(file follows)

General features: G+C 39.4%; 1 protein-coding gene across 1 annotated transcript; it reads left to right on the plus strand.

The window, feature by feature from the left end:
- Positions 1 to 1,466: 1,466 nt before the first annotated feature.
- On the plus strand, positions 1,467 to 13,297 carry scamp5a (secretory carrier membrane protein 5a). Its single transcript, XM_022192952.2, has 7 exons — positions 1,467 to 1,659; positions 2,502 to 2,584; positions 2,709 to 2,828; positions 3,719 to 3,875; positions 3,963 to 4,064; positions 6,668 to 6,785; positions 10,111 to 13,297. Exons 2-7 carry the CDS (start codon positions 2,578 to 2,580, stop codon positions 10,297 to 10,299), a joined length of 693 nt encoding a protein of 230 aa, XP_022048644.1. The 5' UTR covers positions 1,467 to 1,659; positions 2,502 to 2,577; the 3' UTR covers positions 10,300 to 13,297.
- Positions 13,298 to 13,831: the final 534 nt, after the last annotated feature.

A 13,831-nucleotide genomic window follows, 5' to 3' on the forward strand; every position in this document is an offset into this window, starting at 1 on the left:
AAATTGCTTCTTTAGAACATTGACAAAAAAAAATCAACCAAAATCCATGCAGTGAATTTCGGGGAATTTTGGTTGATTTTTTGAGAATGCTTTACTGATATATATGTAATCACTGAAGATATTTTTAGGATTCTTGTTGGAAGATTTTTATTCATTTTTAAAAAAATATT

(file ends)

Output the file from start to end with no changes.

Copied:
General features: G+C 39.4%; 1 protein-coding gene across 1 annotated transcript; it reads left to right on the plus strand.

The window, feature by feature from the left end:
- Positions 1 to 1,466: 1,466 nt before the first annotated feature.
- On the plus strand, positions 1,467 to 13,297 carry scamp5a (secretory carrier membrane protein 5a). Its single transcript, XM_022192952.2, has 7 exons — positions 1,467 to 1,659; positions 2,502 to 2,584; positions 2,709 to 2,828; positions 3,719 to 3,875; positions 3,963 to 4,064; positions 6,668 to 6,785; positions 10,111 to 13,297. Exons 2-7 carry the CDS (start codon positions 2,578 to 2,580, stop codon positions 10,297 to 10,299), a joined length of 693 nt encoding a protein of 230 aa, XP_022048644.1. The 5' UTR covers positions 1,467 to 1,659; positions 2,502 to 2,577; the 3' UTR covers positions 10,300 to 13,297.
- Positions 13,298 to 13,831: the final 534 nt, after the last annotated feature.

A 13,831-nucleotide genomic window follows, 5' to 3' on the forward strand; every position in this document is an offset into this window, starting at 1 on the left:
AAATTGCTTCTTTAGAACATTGACAAAAAAAAATCAACCAAAATCCATGCAGTGAATTTCGGGGAATTTTGGTTGATTTTTTGAGAATGCTTTACTGATATATATGTAATCACTGAAGATATTTTTAGGATTCTTGTTGGAAGATTTTTATTCATTTTTAAAAAAATATT